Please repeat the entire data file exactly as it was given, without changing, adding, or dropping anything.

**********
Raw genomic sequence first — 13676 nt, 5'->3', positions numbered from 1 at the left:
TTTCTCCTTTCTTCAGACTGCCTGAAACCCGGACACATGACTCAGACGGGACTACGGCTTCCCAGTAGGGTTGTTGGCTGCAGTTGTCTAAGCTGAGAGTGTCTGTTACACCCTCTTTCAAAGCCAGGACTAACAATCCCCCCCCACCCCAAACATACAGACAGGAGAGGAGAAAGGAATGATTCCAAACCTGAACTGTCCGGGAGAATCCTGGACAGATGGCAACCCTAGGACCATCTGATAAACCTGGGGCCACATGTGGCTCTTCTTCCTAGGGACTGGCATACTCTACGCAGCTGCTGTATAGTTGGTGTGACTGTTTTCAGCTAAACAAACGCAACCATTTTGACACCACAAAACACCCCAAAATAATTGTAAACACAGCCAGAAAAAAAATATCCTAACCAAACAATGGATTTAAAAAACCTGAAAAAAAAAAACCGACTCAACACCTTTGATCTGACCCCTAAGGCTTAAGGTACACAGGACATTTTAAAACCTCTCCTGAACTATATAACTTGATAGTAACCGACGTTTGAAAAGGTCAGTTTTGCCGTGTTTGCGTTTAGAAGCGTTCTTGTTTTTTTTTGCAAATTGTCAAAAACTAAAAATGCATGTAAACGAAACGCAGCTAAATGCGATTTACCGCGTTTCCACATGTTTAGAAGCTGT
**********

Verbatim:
Raw genomic sequence first — 13676 nt, 5'->3', positions numbered from 1 at the left:
TTTCTCCTTTCTTCAGACTGCCTGAAACCCGGACACATGACTCAGACGGGACTACGGCTTCCCAGTAGGGTTGTTGGCTGCAGTTGTCTAAGCTGAGAGTGTCTGTTACACCCTCTTTCAAAGCCAGGACTAACAATCCCCCCCCACCCCAAACATACAGACAGGAGAGGAGAAAGGAATGATTCCAAACCTGAACTGTCCGGGAGAATCCTGGACAGATGGCAACCCTAGGACCATCTGATAAACCTGGGGCCACATGTGGCTCTTCTTCCTAGGGACTGGCATACTCTACGCAGCTGCTGTATAGTTGGTGTGACTGTTTTCAGCTAAACAAACGCAACCATTTTGACACCACAAAACACCCCAAAATAATTGTAAACACAGCCAGAAAAAAAATATCCTAACCAAACAATGGATTTAAAAAACCTGAAAAAAAAAAACCGACTCAACACCTTTGATCTGACCCCTAAGGCTTAAGGTACACAGGACATTTTAAAACCTCTCCTGAACTATATAACTTGATAGTAACCGACGTTTGAAAAGGTCAGTTTTGCCGTGTTTGCGTTTAGAAGCGTTCTTGTTTTTTTTTGCAAATTGTCAAAAACTAAAAATGCATGTAAACGAAACGCAGCTAAATGCGATTTACCGCGTTTCCACATGTTTAGAAGCTGT